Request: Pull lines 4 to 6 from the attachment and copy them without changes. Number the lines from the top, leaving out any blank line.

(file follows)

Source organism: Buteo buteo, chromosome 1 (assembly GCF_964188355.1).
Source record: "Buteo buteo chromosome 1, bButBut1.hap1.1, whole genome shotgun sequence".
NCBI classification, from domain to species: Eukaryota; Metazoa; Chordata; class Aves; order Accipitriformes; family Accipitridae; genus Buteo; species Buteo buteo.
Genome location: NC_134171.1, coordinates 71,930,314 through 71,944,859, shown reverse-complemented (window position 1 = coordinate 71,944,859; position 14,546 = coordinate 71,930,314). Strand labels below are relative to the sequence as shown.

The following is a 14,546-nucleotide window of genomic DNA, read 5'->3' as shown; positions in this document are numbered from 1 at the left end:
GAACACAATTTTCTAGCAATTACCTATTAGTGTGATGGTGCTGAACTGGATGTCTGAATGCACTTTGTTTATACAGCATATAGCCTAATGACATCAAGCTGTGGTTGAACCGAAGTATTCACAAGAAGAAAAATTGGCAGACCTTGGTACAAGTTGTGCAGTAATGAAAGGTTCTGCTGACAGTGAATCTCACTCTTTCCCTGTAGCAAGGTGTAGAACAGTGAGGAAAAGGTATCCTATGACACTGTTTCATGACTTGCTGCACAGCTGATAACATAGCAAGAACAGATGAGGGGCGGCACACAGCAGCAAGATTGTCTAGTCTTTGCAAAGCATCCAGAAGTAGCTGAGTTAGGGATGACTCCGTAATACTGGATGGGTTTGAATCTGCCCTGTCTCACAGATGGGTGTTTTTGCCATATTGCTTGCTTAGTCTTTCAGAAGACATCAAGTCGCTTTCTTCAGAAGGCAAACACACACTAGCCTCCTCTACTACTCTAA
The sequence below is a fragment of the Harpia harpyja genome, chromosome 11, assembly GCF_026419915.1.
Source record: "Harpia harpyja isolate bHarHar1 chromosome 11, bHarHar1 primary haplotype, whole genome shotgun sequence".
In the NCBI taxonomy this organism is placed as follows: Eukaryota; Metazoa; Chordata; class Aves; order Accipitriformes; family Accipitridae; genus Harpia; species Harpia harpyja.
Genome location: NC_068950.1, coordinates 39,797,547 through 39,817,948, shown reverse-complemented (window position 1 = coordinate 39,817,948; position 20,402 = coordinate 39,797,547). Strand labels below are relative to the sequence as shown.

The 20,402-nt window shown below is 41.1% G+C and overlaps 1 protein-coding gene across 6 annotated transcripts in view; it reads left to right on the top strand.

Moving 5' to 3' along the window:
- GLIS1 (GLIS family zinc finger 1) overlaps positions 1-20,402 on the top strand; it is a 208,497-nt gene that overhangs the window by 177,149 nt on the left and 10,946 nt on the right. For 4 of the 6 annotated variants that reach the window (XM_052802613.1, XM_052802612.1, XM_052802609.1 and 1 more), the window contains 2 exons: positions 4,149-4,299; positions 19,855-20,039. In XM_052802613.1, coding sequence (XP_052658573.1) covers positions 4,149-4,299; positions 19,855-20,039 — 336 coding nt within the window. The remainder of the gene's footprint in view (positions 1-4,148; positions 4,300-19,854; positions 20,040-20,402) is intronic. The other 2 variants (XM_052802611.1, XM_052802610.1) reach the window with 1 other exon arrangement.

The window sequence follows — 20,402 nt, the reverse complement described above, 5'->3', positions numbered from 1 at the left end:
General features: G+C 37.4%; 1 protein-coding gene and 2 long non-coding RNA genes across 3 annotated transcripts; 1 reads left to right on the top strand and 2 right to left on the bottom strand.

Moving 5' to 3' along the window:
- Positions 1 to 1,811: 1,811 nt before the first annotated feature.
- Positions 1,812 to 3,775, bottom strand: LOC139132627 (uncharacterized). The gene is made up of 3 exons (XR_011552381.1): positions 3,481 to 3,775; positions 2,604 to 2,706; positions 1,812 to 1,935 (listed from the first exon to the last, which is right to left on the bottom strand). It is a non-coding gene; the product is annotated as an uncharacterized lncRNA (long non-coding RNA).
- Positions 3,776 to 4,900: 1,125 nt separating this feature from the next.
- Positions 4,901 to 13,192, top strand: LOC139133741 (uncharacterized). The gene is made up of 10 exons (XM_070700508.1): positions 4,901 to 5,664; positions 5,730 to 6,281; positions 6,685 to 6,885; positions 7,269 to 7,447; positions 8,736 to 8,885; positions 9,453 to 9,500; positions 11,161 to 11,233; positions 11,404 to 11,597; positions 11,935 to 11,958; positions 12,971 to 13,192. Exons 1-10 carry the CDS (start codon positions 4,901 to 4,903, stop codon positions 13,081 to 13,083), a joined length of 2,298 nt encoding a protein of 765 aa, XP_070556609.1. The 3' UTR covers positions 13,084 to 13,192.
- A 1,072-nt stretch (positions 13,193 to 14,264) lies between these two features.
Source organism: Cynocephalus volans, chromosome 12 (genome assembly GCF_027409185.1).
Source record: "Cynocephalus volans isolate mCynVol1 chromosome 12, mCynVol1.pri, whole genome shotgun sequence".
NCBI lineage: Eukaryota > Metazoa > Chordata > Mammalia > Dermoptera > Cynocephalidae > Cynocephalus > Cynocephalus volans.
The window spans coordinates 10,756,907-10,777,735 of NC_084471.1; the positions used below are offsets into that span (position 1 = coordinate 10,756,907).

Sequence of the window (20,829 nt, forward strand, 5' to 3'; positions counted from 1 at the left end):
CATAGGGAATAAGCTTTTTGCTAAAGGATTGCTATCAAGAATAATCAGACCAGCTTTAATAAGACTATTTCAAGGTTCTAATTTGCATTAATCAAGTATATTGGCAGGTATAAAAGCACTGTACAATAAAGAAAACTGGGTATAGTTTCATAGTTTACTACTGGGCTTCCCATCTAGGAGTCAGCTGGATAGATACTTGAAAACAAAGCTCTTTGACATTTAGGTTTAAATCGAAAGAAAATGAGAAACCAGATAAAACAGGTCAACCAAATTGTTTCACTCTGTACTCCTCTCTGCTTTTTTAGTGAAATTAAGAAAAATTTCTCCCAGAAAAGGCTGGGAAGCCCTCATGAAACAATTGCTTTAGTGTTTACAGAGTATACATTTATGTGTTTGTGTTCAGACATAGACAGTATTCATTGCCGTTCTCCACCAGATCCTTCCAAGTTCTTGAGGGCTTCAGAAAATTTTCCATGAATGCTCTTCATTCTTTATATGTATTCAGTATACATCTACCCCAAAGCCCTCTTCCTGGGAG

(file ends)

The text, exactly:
Genome location: NC_134171.1, coordinates 71,930,314 through 71,944,859, shown reverse-complemented (window position 1 = coordinate 71,944,859; position 14,546 = coordinate 71,930,314). Strand labels below are relative to the sequence as shown.

The following is a 14,546-nucleotide window of genomic DNA, read 5'->3' as shown; positions in this document are numbered from 1 at the left end:
GAACACAATTTTCTAGCAATTACCTATTAGTGTGATGGTGCTGAACTGGATGTCTGAATGCACTTTGTTTATACAGCATATAGCCTAATGACATCAAGCTGTGGTTGAACCGAAGTATTCACAAGAAGAAAAATTGGCAGACCTTGGTACAAGTTGTGCAGTAATGAAAGGTTCTGCTGACAGTGAATCTCACTCTTTCCCTGTAGCAAGGTGTAGAACAGTGAGGAAAAGGTATCCTATGACACTGTTTCATGACTTGCTGCACAGCTGATAACATAGCAAGAACAGATGAGGGGCGGCACACAGCAGCAAGATTGTCTAGTCTTTGCAAAGCATCCAGAAGTAGCTGAGTTAGGGATGACTCCGTAATACTGGATGGGTTTGAATCTGCCCTGTCTCACAGATGGGTGTTTTTGCCATATTGCTTGCTTAGTCTTTCAGAAGACATCAAGTCGCTTTCTTCAGAAGGCAAACACACACTAGCCTCCTCTACTACTCTAA